Two decades of applying neoliberal economic policies to the developing world have yielded disappointing results. Latin America, the region that tried hardest to implement the "Washington Consensus" recipes--free trade, price deregulation, and privatization--has experienced low and volatile growth, with widening inequalities. Among the former socialist economies of Eastern Europe and the Soviet Union, few have caught up with real output levels that prevailed before 1990. In Sub-Saharan Africa, most economies failed to respond to the adjustment programs demanded by the IMF and World Bank.
The few instances of success occurred in countries that marched to their own drummers--and that are hardly poster children for neoliberalism. China, Vietnam, India: all three violated virtually every rule in the neoliberal guidebook, even as they moved in a more market-oriented direction.
It is time to abandon neoliberalism and the Washington Consensus. But the challenge is to provide an alternative set of policy guidelines for promoting development, without falling into the trap of promulgating yet another impractical blueprint, supposedly right for all countries at all times.
The record suggests that an adequate growth program needs to be anchored in two strategies: an investment strategy designed to kick-start growth in the short term, and an institution-building strategy designed to provide an economy with resilience in the face of adverse shocks.
The key to investment strategy is to get domestic entrepreneurs excited about the home economy. Encouraging foreign investment or liberalizing everything and then waiting for things to improve does not work. An effective strategy must accomplish two tasks: encourage investment in non-traditional areas, and weed out projects and investments that fail. For this, governments must deploy both the carrot and the stick.
Learning what a country is (or can be) good at producing is a key challenge of economic development. The carrot is needed because there is great social value in discovering, for example, that cut flowers, or soccer balls, or computer software can be produced at low cost, because this knowledge can orient the investments of other entrepreneurs.
The entrepreneur who makes the initial "discovery" can capture only a small part of the social value that this knowledge generates, as other entrepreneurs will quickly emulate him. Consequently, entrepreneurship of this type--learning what can be produced--will typically be under-supplied in the absence of non-market incentives. In turn, the stick is needed to ensure that these incentives do not lock in unproductive and wasteful investments.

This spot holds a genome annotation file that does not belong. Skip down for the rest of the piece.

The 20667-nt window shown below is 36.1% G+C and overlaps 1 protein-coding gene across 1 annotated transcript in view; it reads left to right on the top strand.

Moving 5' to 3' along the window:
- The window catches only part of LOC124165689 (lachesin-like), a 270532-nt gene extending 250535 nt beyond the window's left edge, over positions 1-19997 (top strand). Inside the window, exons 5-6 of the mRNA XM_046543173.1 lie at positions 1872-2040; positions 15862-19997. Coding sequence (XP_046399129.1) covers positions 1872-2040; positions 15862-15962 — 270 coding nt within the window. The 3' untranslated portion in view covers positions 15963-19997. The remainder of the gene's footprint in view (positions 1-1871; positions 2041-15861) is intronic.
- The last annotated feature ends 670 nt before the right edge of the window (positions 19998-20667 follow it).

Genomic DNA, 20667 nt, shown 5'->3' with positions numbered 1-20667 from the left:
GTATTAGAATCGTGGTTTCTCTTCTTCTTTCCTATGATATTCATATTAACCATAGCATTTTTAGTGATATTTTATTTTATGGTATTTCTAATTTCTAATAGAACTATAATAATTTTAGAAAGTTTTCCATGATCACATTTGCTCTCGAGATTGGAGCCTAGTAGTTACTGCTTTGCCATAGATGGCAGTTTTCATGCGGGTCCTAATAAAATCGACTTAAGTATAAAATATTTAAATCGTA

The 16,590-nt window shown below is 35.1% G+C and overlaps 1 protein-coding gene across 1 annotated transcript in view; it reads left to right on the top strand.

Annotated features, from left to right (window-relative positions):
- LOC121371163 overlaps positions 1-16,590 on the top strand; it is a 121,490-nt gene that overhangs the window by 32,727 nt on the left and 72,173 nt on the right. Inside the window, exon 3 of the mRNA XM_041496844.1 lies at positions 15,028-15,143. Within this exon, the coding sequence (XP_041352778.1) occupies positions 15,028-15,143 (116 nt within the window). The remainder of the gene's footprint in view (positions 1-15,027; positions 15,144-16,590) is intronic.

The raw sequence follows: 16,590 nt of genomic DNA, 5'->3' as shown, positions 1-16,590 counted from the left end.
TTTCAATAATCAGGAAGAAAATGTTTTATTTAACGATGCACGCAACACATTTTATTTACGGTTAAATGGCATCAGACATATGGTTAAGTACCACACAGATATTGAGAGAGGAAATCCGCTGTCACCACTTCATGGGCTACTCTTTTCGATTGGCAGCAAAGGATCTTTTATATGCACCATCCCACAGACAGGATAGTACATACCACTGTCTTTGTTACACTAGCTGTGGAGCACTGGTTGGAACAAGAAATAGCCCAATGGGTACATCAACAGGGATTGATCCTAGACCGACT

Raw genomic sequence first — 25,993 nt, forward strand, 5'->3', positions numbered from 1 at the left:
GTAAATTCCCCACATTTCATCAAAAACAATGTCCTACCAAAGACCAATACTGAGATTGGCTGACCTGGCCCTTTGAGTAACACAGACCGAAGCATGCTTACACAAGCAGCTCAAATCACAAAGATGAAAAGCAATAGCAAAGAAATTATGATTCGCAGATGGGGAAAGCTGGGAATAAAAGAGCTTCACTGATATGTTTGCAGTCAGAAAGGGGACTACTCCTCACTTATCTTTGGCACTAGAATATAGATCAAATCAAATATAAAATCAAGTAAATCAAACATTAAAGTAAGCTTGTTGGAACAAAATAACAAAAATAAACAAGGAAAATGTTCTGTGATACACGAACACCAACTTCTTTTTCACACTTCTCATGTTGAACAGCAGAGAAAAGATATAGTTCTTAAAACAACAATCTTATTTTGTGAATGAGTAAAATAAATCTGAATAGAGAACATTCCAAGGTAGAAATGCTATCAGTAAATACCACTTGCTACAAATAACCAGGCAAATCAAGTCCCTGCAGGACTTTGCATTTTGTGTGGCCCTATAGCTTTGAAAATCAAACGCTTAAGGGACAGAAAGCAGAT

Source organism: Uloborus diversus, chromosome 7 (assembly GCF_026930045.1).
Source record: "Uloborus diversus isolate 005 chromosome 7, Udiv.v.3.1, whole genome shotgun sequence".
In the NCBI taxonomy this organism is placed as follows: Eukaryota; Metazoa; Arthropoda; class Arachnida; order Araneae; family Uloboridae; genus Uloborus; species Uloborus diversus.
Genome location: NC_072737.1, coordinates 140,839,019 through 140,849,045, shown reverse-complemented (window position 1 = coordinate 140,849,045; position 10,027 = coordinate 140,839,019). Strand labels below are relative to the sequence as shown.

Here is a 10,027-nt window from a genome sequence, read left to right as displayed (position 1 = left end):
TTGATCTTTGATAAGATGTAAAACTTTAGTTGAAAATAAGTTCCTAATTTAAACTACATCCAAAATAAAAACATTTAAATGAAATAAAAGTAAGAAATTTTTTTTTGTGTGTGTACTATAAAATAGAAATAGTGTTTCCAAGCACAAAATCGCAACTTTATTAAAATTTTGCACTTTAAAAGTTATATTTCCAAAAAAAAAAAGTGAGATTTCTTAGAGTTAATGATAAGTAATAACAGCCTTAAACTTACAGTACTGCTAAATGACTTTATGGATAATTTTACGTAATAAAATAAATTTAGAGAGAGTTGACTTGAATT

Implementing such a strategy may differ from country to country, depending on administrative capacity, the prevailing incentive regime, the flexibility of the fiscal system, the degree of sophistication of the financial sector, and the underlying political economy. Time-bound subsidy schemes, public venture funds, and export subsidization are some of the ways in which this approach can be implemented, but there are many others.
No single instrument will work everywhere. Governments without adequate capacity to exercise leadership over their private sectors are likely to mess things up rather than improve allocation of resources.
The job can be done, but economic growth requires more than eliciting a temporary boost in investment and entrepreneurship. It also requires effort to build four types of institutions required to maintain growth momentum and build resilience to shocks:
Market-creating institutions (for property rights and contract enforcement);
Market-regulating institutions (for externalities, economies of scale, and information about companies);
Market-stabilizing institutions (for monetary and fiscal management);
Market-legitimizing institutions (for social protection and insurance).
Building and solidifying these institutions, however, takes time. Using an initial period of growth to experiment and innovate on these fronts can pay high dividends later on.
A key point here is that institutional arrangements are, by necessity, country-specific. Discovering what works in any one country requires experimentation. After all, institutions are not hot-house plants capable of being planted in any soil and climate. Reforms that succeed in one setting may perform poorly or fail completely in others.
Such specificity helps explain why successful countries--China, India, South Korea, and Taiwan, among others--usually combined unorthodox elements with orthodox policies. It also accounts for why important institutional differences persist among the advanced countries of North America, Western Europe, and Japan in areas such as the role of the public sector, the legal system, corporate governance, financial markets, labor markets, and social insurance.
While economic analysis can help in making institutional choices, there is also a large role for public deliberation and collective choice. In fact, we can think of participatory democracy as a meta-institution that helps select among the "menu" of possible institutional arrangements in each area.
Designing such a growth strategy is both harder and easier than implementing standard neoliberal policies. It is harder because the binding constraints on growth are usually country-specific and do not respond well to standardized recipes. But it is easier because once those constraints are appropriately targeted, relatively simple policy changes can yield enormous economic payoffs and start a virtuous cycle of growth and institutional reform.
Adopting this approach does not mean abandoning mainstream economics--far from it. Neoliberalism is to neoclassical economics as astrology is to astronomy. In both cases, it takes a lot of blind faith to go from one to the other. Critics of neoliberalism should not oppose mainstream economics--only its misuse.